For 22 year-old model and actress, Spring, Orthorexia, or a severely limited diet, is her way of staying slim for the cameras. She reports how expensive it is for her to eat the way she does, and how hard maintaining her diet is around her husband, daughter, and extended family. Her narrative represents a chaos narrative (1). For her, no end goal exists where she will stop eating only raw food. She suffers socially because she cannot go to parties since she doesn’t like her diet being questioned by friends and family. Andrew’s narrative represents a quest. He eats a vegan diet to prevent cancer later in his life. “This hopefully will have a healthy-life payoff, but that’s something we’ll see down the line” (2). Both of them use their narrative as a way to explain how they feel to their families. At multiple times during the episode they say things like, “I just wish they knew how I feel.” The narrative potentially offers a way to show them.
On one hand, popular food culture encourages the consumption of highly processed, unhealthy foods. On the otherhand, popular social media has a large focus on appearance that may encourage unhealthy eating patterns. Although this isn’t directly mentioned in the episode, it might play into their psyches subconsciously. Although the cultural stigma towards eating disorders is negative, culture stresses the importance of giving the person affected psychiatric attention. Therapists that specialize in eating disorders can help people suffering from orthorexia.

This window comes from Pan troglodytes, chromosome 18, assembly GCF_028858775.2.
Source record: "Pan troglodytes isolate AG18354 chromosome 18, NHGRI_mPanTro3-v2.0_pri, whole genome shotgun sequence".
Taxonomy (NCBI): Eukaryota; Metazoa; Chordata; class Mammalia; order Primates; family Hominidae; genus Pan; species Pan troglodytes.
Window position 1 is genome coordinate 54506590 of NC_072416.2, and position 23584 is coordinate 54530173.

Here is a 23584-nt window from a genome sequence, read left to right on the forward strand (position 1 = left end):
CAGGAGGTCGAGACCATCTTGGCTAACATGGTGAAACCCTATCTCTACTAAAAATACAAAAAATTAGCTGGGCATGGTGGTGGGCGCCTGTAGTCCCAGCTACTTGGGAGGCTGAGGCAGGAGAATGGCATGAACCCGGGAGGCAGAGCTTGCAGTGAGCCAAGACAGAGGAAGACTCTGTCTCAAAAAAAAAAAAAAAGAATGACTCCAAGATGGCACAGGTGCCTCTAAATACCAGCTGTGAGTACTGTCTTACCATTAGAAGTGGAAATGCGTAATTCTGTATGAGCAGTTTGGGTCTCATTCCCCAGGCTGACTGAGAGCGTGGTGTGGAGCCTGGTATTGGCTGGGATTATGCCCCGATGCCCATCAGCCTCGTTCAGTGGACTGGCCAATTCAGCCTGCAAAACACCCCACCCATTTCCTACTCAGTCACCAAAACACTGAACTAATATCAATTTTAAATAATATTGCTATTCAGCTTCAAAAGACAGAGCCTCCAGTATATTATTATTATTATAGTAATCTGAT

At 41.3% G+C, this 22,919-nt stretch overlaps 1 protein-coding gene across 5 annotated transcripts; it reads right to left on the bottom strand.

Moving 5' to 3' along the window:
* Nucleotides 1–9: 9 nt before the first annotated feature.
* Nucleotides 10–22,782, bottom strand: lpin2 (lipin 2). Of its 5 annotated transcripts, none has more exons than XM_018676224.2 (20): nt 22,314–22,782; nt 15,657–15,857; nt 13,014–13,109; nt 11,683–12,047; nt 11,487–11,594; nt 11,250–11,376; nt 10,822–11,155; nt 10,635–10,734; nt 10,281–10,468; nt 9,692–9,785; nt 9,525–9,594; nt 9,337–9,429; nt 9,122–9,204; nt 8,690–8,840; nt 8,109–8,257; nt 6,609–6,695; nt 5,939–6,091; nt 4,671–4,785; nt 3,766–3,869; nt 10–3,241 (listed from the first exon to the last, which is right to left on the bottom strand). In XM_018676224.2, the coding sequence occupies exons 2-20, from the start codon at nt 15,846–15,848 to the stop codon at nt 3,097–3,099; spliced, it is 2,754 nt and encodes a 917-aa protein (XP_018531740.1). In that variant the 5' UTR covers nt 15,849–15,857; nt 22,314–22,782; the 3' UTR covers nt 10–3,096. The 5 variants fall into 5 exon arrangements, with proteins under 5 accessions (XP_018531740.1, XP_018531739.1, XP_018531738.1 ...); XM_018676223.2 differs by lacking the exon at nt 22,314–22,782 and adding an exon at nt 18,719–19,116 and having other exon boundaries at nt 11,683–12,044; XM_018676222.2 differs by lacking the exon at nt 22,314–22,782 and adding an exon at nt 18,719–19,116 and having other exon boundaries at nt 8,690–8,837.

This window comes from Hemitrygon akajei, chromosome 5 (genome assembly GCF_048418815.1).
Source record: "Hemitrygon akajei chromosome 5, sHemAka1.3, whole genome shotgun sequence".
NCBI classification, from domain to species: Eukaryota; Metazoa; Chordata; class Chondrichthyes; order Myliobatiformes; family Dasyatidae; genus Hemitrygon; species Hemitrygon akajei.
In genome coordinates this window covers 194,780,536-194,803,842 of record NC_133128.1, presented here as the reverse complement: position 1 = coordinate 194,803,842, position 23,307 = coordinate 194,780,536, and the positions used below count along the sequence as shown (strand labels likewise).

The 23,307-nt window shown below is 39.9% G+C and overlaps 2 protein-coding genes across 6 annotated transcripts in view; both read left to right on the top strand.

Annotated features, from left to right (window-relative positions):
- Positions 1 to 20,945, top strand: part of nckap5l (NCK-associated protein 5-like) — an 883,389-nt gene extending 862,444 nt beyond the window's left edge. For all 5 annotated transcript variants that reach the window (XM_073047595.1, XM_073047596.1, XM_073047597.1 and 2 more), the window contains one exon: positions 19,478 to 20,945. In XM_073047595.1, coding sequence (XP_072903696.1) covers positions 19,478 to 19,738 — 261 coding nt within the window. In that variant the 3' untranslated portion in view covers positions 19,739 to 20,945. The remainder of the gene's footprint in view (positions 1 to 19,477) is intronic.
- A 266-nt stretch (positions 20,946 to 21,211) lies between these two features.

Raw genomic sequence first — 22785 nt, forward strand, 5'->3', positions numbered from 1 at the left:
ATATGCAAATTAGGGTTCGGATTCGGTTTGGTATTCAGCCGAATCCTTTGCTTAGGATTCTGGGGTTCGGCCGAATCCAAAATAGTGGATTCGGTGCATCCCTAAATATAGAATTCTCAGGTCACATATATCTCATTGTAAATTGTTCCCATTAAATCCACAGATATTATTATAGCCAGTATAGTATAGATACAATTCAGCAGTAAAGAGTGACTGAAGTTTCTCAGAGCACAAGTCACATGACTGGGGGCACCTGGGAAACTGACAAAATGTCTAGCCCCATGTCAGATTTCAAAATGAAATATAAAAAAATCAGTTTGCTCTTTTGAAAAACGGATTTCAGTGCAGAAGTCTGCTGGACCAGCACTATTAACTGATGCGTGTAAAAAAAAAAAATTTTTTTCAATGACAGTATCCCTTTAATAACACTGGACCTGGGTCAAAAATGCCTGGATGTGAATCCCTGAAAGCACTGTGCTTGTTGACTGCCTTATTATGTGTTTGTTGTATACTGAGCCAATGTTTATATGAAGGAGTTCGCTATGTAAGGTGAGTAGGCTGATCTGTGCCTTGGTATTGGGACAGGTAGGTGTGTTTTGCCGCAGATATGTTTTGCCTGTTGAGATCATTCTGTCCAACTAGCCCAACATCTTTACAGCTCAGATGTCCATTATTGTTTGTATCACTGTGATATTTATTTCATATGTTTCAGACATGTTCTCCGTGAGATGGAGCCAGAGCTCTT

In order to assume the role of orthorexia, the affected must maintain to a very strict diet, in private and in public. This is recounted as emotionally demanding by the affected kids in the video. Narratives are useful to the people that are trying to help the person that is suffering from illness because they can offer a poignant perspective. This may help them understand the illness in a way that they can help the ill.
(1) Department of Anthropology. “Medical Anthropology Illness Narraives.” Michigan State University. PowerPoint. Viewed July 20, 2014.
(2) True Life. “I Have Orthorexia.” MTV. Posted April 19, 2012. Viewed July 23, 2014. <http://www.mtv.com/shows/truelife/true-life-i-have-orthorexia/1683486/playlist/#id=1683486>.